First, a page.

** While the forfeitures are legal under the law, that does not make them right.  The law is frequently used by one group to essentially steal from another.  Allowing police to take money at gunpoint from innocent (by any legal definition, since most have not been convicted of a crime) citizens is stealing whether it is enabled by the law or not.

Things I Would Never Have Believed When I Was Young -- College Students Taking Offense Like Southern Baptists

I grew up in the Deep South (in Houston -- for outsiders, Texas acts like the South when one is east of I-35 and then is more like the West).  Though my immediate family was fairly open-minded, I was surround by a scolding Southern Baptist culture that seemed deeply offended by everything -- dancing, drugs, drinking, youth behavior, movies, TV, games -- you name it.  I remember visiting aunts and uncles and cousins who were in a perpetual state of being offended.  And it carried over into the whole political culture of the place -- it seemed there was always some debate about book or textbook passage that needed to be banned to save the delicate eyes and impressionable brains of the children.

Going to college in the Ivy League was a breath of fresh air.  I never cottoned much to the authoritarian command and control favored by many at college, but I loved the liberal atmosphere of tolerance for most any speech or behavior.

Little would I have believed it, but college students today now sound exactly like my Southern Baptist aunt.  They are humorless and scolding and offended by virtually everything.  Many of the same pieces of literature those good Texas Baptists were trying to censor from school curricula in my day because they conflicted with religious doctrine are now being censored by good campus Progressives because they might be triggering.   What a bizarre turn of events.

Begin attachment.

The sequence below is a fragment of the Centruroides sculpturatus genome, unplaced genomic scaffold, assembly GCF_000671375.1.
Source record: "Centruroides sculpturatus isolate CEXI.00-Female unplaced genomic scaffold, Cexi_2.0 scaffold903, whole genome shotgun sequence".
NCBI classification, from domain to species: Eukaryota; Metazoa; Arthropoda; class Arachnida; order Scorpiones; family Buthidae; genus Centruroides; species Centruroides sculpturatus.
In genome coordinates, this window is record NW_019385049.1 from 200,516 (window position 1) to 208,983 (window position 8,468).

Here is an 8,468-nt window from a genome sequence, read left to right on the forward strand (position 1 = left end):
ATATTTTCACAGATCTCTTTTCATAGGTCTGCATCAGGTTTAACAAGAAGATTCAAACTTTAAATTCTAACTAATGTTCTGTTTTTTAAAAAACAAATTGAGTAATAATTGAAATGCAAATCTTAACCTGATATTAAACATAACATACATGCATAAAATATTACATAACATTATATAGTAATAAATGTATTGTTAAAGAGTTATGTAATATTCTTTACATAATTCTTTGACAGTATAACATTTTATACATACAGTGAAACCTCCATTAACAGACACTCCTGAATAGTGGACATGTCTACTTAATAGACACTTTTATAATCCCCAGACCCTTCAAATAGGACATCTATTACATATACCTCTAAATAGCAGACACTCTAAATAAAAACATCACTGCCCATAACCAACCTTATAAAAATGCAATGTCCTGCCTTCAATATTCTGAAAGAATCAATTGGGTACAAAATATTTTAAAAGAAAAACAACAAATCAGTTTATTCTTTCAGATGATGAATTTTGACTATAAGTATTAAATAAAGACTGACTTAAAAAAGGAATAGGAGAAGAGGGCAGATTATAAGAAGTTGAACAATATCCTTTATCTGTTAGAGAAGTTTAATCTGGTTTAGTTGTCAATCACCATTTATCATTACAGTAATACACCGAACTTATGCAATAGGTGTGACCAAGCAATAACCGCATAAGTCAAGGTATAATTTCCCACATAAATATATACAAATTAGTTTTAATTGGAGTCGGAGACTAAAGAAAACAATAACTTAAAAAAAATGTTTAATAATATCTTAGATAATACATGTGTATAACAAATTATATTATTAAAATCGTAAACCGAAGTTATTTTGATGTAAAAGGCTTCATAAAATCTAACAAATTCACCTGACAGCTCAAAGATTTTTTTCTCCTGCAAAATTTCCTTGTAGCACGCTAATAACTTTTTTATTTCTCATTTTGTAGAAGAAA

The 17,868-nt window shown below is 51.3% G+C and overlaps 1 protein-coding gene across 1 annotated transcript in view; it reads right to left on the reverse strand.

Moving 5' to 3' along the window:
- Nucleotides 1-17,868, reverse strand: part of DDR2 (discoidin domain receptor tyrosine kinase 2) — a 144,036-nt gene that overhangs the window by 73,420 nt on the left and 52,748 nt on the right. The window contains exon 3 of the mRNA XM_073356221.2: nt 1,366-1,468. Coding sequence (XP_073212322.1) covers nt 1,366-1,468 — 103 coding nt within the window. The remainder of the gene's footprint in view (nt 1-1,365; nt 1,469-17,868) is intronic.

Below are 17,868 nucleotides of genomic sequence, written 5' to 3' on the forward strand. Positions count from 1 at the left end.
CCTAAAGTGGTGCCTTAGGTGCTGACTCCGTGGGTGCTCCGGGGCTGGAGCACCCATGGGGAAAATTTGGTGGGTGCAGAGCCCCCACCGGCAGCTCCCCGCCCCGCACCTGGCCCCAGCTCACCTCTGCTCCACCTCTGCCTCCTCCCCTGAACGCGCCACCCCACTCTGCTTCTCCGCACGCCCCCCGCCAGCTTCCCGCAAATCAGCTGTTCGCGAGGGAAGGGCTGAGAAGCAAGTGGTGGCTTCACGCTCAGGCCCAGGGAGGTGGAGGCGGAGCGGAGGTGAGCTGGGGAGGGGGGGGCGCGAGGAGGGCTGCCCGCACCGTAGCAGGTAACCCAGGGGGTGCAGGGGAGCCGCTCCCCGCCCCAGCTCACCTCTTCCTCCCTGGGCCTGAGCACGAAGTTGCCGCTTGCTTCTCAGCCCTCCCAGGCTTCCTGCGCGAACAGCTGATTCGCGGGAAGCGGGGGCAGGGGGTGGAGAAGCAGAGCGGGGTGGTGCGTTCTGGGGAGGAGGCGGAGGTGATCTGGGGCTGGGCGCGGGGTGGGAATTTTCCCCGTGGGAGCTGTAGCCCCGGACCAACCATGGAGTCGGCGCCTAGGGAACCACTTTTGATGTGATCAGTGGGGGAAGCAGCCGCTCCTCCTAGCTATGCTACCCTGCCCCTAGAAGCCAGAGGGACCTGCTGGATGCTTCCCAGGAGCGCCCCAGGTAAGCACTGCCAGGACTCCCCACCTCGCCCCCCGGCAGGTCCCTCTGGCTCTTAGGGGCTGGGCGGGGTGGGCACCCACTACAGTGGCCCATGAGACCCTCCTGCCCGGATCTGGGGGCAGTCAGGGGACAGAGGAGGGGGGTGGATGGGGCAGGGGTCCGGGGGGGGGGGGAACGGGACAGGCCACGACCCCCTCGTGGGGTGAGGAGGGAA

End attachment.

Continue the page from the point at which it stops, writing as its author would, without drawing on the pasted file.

Ian McEwan had a nice line in his graduation speech at Dickinson:  "“being offended is not to be confused with a state of grace — it’s the occasional price we all pay for living in an open society.”

Things I Never, Ever Would Have Predicted: Progressives Seeking Anti-Blasphemy Rules

In 1984 I graduated from college, ending the period of my life with the most intimate and sustained contact with hard-core progressives (less intimate contact continues to this day, mainly trying to save my business from the laws they pass).

If you had asked me to predict where progressives would be in 30 years, one thing I would never have guessed is that progressives would be in the vanguard of trying to re-establish anti-blasphemy laws in this country.

Also, more good thoughts on this same phenomenon here.

The Onion on College "Diversity"

From the Onion

Saying that such a dialogue was essential to the college’s academic mission, Trescott University president Kevin Abrams confirmed Monday that the school encourages a lively exchange of one idea. “As an institution of higher learning, we recognize that it’s inevitable that certain contentious topics will come up from time to time, and when they do, we want to create an atmosphere where both students and faculty feel comfortable voicing a single homogeneous opinion,” said Abrams, adding that no matter the subject, anyone on campus is always welcome to add their support to the accepted consensus.

A while back I wrote

Universities are, if anything, institutions based on ideas and thought.  So it has always been amazing to me that university diversity programs focus not on having a diversity of ideas, but on have a diversity of skin pigment and reproductive plumbing.  In fact, if anything, most universities seem to be aspiring towards creating an intellectual monoculture.

Why Does the Left Defend Actions by Muslims that Would Horrify Them in Any Other Context?

In the late 1970's, I guess it was OK to mock Islam because Gary Trudeau sure did it a lot in his Doonebury comic.  I remember one panel where the Iranian Chief Justice was in the states for his college reunion, telling his old school mates he stayed in such great shape by "flogging" rather than jogging.